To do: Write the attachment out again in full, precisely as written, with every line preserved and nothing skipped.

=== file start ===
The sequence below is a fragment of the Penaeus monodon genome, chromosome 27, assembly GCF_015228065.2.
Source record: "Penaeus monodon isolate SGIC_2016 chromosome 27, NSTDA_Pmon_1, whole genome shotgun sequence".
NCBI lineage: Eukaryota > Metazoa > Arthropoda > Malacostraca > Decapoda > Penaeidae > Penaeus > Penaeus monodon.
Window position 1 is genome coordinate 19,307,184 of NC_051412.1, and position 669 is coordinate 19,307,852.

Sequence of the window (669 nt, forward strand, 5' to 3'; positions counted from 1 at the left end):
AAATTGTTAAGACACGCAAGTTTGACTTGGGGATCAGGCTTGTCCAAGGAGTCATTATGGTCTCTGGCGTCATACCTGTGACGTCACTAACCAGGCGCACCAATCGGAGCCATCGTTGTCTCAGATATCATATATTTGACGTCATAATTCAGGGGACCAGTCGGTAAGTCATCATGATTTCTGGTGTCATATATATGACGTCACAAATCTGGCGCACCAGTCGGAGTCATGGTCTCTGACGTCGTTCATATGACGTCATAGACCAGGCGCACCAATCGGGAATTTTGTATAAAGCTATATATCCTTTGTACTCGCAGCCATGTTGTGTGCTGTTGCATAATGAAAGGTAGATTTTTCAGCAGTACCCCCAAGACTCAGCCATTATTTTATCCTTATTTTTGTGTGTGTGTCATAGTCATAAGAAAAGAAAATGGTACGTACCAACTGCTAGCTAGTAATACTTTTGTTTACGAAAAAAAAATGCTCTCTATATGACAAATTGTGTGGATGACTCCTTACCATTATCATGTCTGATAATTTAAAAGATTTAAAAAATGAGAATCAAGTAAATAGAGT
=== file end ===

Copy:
The sequence below is a fragment of the Penaeus monodon genome, chromosome 27, assembly GCF_015228065.2.
Source record: "Penaeus monodon isolate SGIC_2016 chromosome 27, NSTDA_Pmon_1, whole genome shotgun sequence".
NCBI lineage: Eukaryota > Metazoa > Arthropoda > Malacostraca > Decapoda > Penaeidae > Penaeus > Penaeus monodon.
Window position 1 is genome coordinate 19,307,184 of NC_051412.1, and position 669 is coordinate 19,307,852.

Sequence of the window (669 nt, forward strand, 5' to 3'; positions counted from 1 at the left end):
AAATTGTTAAGACACGCAAGTTTGACTTGGGGATCAGGCTTGTCCAAGGAGTCATTATGGTCTCTGGCGTCATACCTGTGACGTCACTAACCAGGCGCACCAATCGGAGCCATCGTTGTCTCAGATATCATATATTTGACGTCATAATTCAGGGGACCAGTCGGTAAGTCATCATGATTTCTGGTGTCATATATATGACGTCACAAATCTGGCGCACCAGTCGGAGTCATGGTCTCTGACGTCGTTCATATGACGTCATAGACCAGGCGCACCAATCGGGAATTTTGTATAAAGCTATATATCCTTTGTACTCGCAGCCATGTTGTGTGCTGTTGCATAATGAAAGGTAGATTTTTCAGCAGTACCCCCAAGACTCAGCCATTATTTTATCCTTATTTTTGTGTGTGTGTCATAGTCATAAGAAAAGAAAATGGTACGTACCAACTGCTAGCTAGTAATACTTTTGTTTACGAAAAAAAAATGCTCTCTATATGACAAATTGTGTGGATGACTCCTTACCATTATCATGTCTGATAATTTAAAAGATTTAAAAAATGAGAATCAAGTAAATAGAGT